This music video of the BTS song Spring Day is heavy in symbolism. The group has said they would leave it up to the audience to interpret. The reason it's being included is because it contains images of Omelas (at 5:06). These interpretations discuss the short story "The Ones Who Walk Away from Omelas." Also the film Snowpiercer is included in the symbolism. Bong Joon Ho's (Parasite) 2013 film's theme is that capitalism is a system that allows for the exploitation of the many to support a select few.
Essay #1: Connecting Stories to the Real World
In the short story “The Ones Who Walk Away From Omelas,” Ursula K. Le Guin describes a city where almost everyone is supremely happy. She describes this fictional place, Omelas, as a “city in a fairy tale, long ago and far away, once upon a time” (1). While all the citizens of Omelas seem to be living in a utopia, the place has one very sinister secret: it keeps a child in isolation in a small holding cell. Without much of a detailed explanation, readers understand that the peace and prosperity of Omelas is connected to the suffering of this small child. Le Guin’s story is a metaphor for the many real instances in which the happiness or wellbeing of a community rests on the suffering of others, often who remain out of sight.
For instance, many people across the world enjoy the use of smartphones, laptops, and other electronics. However, the batteries that power many of these devices require cobalt, which Congolese children mine under grueling conditions. The exploitation of Congolese cobalt miners has been documented by human rights organizations such as Amnesty International and has recently come to light in the international press. Much like the people of Omelas, individuals who enjoy the use of such devices benefit from the exploitation of these unseen children cobalt miners in the Democratic Republic of Congo and other places.
Can you think of other examples? For Essay 1, connect the metaphor of Ursula K. Le Guin’s “The Ones Who Walk Away From Omelas” with a similar injustice in the real world. Note: the example of Congolese cobalt miners has been provided only to illustrate the type of connection that the prompt encourages. You may not use this example in your essay. Your task is to 1) identify a similar injustice or instance of exploitation, and 2) document your examples with the appropriate sources. Appropriate sources may include investigative journalism, reports from organizations such as Human Rights Watch or Amnesty International, academic publications, and/or documentaries.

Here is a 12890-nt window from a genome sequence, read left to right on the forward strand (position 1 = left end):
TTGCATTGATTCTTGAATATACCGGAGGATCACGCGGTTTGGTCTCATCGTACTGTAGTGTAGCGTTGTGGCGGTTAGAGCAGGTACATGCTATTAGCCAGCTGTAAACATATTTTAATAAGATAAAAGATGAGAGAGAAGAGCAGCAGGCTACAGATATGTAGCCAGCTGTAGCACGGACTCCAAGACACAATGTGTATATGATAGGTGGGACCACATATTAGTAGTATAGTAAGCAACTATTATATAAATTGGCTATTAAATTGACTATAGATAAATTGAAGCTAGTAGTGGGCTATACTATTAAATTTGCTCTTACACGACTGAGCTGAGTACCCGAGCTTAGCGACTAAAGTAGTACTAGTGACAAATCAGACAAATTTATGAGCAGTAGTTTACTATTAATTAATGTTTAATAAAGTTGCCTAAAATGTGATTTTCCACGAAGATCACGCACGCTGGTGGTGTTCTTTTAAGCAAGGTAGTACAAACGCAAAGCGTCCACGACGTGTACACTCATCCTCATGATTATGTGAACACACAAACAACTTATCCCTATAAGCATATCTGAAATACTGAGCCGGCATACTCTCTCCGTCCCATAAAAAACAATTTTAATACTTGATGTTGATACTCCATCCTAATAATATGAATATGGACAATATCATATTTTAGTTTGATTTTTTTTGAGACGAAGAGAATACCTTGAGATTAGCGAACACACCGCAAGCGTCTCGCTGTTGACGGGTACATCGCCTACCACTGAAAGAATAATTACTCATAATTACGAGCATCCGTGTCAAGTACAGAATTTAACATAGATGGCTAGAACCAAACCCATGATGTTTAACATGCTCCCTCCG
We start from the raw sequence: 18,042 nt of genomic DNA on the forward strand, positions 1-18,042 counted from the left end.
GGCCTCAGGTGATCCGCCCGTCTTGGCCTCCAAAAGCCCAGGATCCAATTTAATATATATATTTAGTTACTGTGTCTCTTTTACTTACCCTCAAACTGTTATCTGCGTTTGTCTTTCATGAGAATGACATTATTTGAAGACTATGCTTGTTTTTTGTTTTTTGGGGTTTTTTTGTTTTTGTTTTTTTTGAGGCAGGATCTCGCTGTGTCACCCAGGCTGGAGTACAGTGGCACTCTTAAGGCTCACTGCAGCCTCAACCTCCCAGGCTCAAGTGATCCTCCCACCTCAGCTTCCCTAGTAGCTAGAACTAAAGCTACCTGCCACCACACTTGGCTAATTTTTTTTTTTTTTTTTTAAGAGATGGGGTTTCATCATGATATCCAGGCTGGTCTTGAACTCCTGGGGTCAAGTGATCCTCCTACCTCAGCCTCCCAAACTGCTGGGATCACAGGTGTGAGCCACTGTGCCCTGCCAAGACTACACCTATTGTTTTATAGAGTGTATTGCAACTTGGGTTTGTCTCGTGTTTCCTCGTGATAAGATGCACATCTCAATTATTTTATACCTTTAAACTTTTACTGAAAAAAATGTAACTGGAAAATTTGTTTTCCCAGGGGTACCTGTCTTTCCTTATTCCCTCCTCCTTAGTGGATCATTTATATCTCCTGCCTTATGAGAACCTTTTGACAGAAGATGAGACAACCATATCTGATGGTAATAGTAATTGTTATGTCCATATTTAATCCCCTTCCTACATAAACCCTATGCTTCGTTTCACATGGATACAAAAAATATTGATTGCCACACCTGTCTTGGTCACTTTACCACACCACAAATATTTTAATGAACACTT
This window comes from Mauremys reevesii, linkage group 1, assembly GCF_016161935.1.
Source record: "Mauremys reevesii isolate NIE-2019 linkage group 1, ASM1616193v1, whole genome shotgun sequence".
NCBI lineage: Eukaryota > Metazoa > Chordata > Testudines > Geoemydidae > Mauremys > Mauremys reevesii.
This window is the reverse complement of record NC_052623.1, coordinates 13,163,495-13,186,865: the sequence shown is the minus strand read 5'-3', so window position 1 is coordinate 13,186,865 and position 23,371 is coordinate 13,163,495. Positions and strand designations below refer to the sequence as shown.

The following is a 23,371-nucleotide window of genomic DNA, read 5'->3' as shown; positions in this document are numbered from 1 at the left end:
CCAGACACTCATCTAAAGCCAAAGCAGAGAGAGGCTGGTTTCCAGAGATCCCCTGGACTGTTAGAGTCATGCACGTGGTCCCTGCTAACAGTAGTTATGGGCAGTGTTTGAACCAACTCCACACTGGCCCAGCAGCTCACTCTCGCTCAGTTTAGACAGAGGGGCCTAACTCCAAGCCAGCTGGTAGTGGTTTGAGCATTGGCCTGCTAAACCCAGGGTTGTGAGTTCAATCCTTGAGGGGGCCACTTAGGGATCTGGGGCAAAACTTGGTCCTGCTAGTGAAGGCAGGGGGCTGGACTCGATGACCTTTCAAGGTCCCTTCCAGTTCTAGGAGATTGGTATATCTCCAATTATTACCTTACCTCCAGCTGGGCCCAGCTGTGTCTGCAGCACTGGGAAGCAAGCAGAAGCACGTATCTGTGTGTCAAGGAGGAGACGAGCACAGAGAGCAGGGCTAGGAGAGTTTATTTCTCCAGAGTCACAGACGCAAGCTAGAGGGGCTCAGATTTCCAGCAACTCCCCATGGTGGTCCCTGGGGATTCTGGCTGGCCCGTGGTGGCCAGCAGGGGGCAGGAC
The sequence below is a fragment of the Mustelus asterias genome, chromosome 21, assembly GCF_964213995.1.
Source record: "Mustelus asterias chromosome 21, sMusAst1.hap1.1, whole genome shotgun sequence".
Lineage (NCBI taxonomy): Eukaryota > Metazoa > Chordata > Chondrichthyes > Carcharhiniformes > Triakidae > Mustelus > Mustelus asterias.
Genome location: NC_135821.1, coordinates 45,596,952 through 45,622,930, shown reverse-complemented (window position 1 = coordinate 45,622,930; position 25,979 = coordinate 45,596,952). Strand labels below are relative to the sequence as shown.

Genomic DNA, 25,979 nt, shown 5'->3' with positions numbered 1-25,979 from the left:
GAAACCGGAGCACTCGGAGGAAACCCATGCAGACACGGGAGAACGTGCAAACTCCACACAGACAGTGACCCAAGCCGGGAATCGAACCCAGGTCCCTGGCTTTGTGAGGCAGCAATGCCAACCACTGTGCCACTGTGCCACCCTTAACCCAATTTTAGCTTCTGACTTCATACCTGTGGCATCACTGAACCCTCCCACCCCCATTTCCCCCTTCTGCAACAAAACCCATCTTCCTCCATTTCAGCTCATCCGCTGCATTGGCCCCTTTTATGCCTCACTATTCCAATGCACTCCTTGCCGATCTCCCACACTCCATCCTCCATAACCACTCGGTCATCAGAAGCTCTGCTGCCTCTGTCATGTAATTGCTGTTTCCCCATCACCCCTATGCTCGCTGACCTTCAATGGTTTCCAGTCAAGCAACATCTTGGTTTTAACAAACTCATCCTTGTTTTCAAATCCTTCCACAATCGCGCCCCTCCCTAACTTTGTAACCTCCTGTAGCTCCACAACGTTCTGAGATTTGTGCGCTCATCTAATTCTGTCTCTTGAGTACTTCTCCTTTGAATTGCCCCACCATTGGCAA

• Length requirement: 4-5 double-spaced pages
• MLA format with Works Cited page. For guidance on MLA standards, consult the MLA Citation Style and Integrating Sources handouts on Blackboard.
• Aim for about one citation per body paragraph. A citation can be a direct quote or paraphrase. Remember that direct quotations should not run for longer than 3 lines of typed text.
• Spell and grammar checked, proofread.
• The essay will be graded according to a rubric provided on Blackboard. The rubric is based in the following categories: Argument, Organization, Evidence, Formatting and Citation, Grammar and Syntax.
• Please submit on Blackboard as .pdf or .docx file in the Assignments Folder -> Major Essays.
• You must submit a rough draft and final draft by the due dates indicated on the syllabus.
United Students Against Sweatshops - United Students Against Sweatshops (USAS, pronounced 'you-sas') is the nation’s largest youth-led, student labor campaign organization with affiliated locals on over 150 campuses. USAS chapters run both local and internationally-coordinated campaigns for economic justice in partnership with worker and community organizations.
Institute for Global Labour and Human Rights - Workers Uniting draws on the energies of more than three million active and retired workers from the United States, Canada, Great Britain and the Republic of Ireland who work in virtually every sector of the global economy, including manufacturing, service, mining and transportation. The global union’s founding Constitution calls on its combined membership to “build global union activism, recognizing that uniting as workers across international boundaries is the only way to challenge the injustices of globalization.”
Amnesty International - Through our detailed research and determined campaigning, we help fight abuses of human rights worldwide. We bring torturers to justice. Change oppressive laws. And free people jailed just for voicing their opinion.
United Nations Human Rights Office of the High Commissioner - The Office of the High Commissioner for Human Rights (UN Human Rights) is the leading UN entity on human rights. We represent the world's commitment to the promotion and protection of the full range of human rights and freedoms set out in the Universal Declaration of Human Rights.